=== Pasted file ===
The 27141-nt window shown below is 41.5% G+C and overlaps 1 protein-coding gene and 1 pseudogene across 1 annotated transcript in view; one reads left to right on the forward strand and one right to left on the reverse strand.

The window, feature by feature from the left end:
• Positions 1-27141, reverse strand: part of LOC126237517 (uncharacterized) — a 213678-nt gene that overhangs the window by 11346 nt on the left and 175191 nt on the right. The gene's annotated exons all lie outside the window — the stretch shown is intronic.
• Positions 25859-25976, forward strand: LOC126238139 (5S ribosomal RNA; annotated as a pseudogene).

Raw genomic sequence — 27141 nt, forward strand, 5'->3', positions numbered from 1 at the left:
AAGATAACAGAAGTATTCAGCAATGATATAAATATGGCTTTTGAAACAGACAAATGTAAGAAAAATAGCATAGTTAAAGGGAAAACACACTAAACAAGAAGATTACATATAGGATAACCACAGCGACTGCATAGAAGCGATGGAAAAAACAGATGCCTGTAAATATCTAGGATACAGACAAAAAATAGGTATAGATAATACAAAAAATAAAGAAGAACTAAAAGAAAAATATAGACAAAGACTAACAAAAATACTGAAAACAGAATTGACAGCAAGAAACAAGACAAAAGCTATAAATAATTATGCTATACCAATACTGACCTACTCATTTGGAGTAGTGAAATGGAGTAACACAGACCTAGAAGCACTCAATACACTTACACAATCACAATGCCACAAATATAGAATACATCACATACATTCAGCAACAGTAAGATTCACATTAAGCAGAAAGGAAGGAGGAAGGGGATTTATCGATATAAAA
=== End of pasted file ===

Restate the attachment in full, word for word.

The 27141-nt window shown below is 41.5% G+C and overlaps 1 protein-coding gene and 1 pseudogene across 1 annotated transcript in view; one reads left to right on the forward strand and one right to left on the reverse strand.

The window, feature by feature from the left end:
• Positions 1-27141, reverse strand: part of LOC126237517 (uncharacterized) — a 213678-nt gene that overhangs the window by 11346 nt on the left and 175191 nt on the right. The gene's annotated exons all lie outside the window — the stretch shown is intronic.
• Positions 25859-25976, forward strand: LOC126238139 (5S ribosomal RNA; annotated as a pseudogene).

Raw genomic sequence — 27141 nt, forward strand, 5'->3', positions numbered from 1 at the left:
AAGATAACAGAAGTATTCAGCAATGATATAAATATGGCTTTTGAAACAGACAAATGTAAGAAAAATAGCATAGTTAAAGGGAAAACACACTAAACAAGAAGATTACATATAGGATAACCACAGCGACTGCATAGAAGCGATGGAAAAAACAGATGCCTGTAAATATCTAGGATACAGACAAAAAATAGGTATAGATAATACAAAAAATAAAGAAGAACTAAAAGAAAAATATAGACAAAGACTAACAAAAATACTGAAAACAGAATTGACAGCAAGAAACAAGACAAAAGCTATAAATAATTATGCTATACCAATACTGACCTACTCATTTGGAGTAGTGAAATGGAGTAACACAGACCTAGAAGCACTCAATACACTTACACAATCACAATGCCACAAATATAGAATACATCACATACATTCAGCAACAGTAAGATTCACATTAAGCAGAAAGGAAGGAGGAAGGGGATTTATCGATATAAAA